Apr 20, 2022
School districts across the state will have five years to begin purchasing electric-powered school buses.
Legislation included in the 2022-23 state budget approved last week includes two timelines for school districts to begin using electric buses — a 2027 deadline to begin purchasing them and a 2035 deadline for schools around the state to have an all-electric school bus fleet. According to the Albany Times Union, the budget legislation does allow the state Education Department to delay the 2027 deadline if costs are too high or if parts aren’t available. School districts can also apply for a one-time, two-year waiver from the requirement, according to the Times Union.
State Sen. George Borrello, R-Sunset Bay, questioned Sen. Liz Krueger, D-Manhattan, on the Senate floor about the school bus plan, probing specifically for protections for smaller school districts as they move to electric buses. The budget includes $500 million for electric school buses as well as a requirement that the New York State Energy Research and Development Authority provide technical assistance to school districts as they plan for an electric bus fleet.
“Yes there is a recognition that different school districts have different models now for leasing or owning school buses and that we’ll need to be making adjustments for that. Recognize there may be significant economies of scale if the state is doing its own research and even purchasing buses for school districts. That’s open to that possibility. And 35% (of the $500 million) is committed to disadvantaged communities. Because we passed that fabulous CLCPA, it requires us, for any of these climate change actions moving forward, to require that 35% of all spending be specifically to disadvantaged communities, so that would apply as well to the school buses question. They do not all have to convert within x number of years. It’s just new buses that are being purchased or leased have to be electric by 2027.”
According to the Buffalo News, the Buffalo City School District has already begun purchasing electric school buses while New York City has also approved legislation requiring the city’s 9,500 school buses to be electric by 2035.
Borrello asked if it would have been better to allow school districts some leeway to move buses to simply zero emissions without requiring the buses to be electric as well as why the Senate’s one-house budget proposal to also require municipal buses to move to electric fleets wasn’t included in the final budget.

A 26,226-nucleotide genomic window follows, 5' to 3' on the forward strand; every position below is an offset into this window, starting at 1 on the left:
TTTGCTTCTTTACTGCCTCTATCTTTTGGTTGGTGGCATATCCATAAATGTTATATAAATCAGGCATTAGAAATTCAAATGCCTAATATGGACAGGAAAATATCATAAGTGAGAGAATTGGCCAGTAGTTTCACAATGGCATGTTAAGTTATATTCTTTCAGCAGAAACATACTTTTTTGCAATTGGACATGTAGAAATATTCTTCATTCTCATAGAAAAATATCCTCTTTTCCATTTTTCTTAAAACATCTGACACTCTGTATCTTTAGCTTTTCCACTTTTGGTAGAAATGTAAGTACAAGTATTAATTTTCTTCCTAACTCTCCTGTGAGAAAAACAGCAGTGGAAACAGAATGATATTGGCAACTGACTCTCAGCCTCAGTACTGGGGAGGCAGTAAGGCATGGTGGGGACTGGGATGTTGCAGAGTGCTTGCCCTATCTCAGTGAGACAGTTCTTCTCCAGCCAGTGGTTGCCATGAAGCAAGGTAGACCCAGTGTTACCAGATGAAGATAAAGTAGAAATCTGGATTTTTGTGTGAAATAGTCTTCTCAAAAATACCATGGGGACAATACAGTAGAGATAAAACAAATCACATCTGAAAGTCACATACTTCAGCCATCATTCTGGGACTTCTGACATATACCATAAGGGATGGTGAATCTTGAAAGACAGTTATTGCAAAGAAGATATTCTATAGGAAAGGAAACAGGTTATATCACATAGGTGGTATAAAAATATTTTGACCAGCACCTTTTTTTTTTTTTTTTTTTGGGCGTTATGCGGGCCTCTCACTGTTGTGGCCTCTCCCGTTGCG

“Would we try to upgrade them first to zero emissions, because we’re talking about 600-plus school districts,” Borrello asked. “Municipals there are less entities producing more emissions.”
Krueger said the municipal bus requirement was eliminated over cost concerns.
“I think there is almost universal agreement that the importance of making sure we have a statewide system of non-polluting school buses is crucial to every community in the state,” she said. “When you’re talking about mass transit or bus systems overall, we still believe we can be moving forward through the MTA, our largest regional mass transit system, to move them to non-polluting buses with not necessarily having to go through this bond act.”
While the legislature approved the $500 million bond act, it has yet to act on legislation proposed in the Assembly and Senate that would allow reimbursement not just for the purchase of buses but for the infrastructure school districts will need to install to have an electric school bus fleet.
A.6754/S.5268, sponsored by Assemblywoman Patricia Fahy, D-Albany, and Sen. Tim Kennedy, D-Buffalo, have each attracted dozens of fellow Democrats as co-sponsors. Fahy and Kennedy propose allowing school districts to apply to NYSERDA to cover electrification costs between 2022 and 2030. NYSERDA would cover 10% of the cost of the cost of an electric school bus for school districts receiving between 20% and 35% of their total revenue from state school aid with the state’s share increasing if a school is more dependent on state aid.
The proposal has yet to move out of committee in either the Assembly or Senate.
“The electrification of buses — both transit and school buses — provides a reliable and cost-effective option for cities and school districts, all while reducing the environmental and health threats posed by diesel fuels,” Fahy and Kennedy wrote in their legislative justification. “The financial burden of transitioning between diesel and electric power is the biggest obstacle preventing a full transition to electric, and it is the responsibility of the legislature to assist our overloaded school districts with all costs incurred or related to the installation of electric vehicle charging infrastructure, cost of electricity for charging vehicles, or the purchasing or leasing of the vehicles themselves.”
New York is the first state to require electric school buses but its schools aren’t the only ones making the switch. News reports around the country are filled with local school districts moving toward electric buses.
Earlier this month, Boston officials announced plans to replace its entire fleet of more than 700 school buses with electric vehicles by 2030, starting with 20 buses that will be taking kids to school some time during the next school year, Mayor Michelle Wu said recently, according to the Associated Press. The estimated $7 million cost of purchasing the first 20 electric buses will be paid for with funds from the school department’s operating budget as well as federal coronavirus stimulus funds, officials said.
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Apr 20, 2022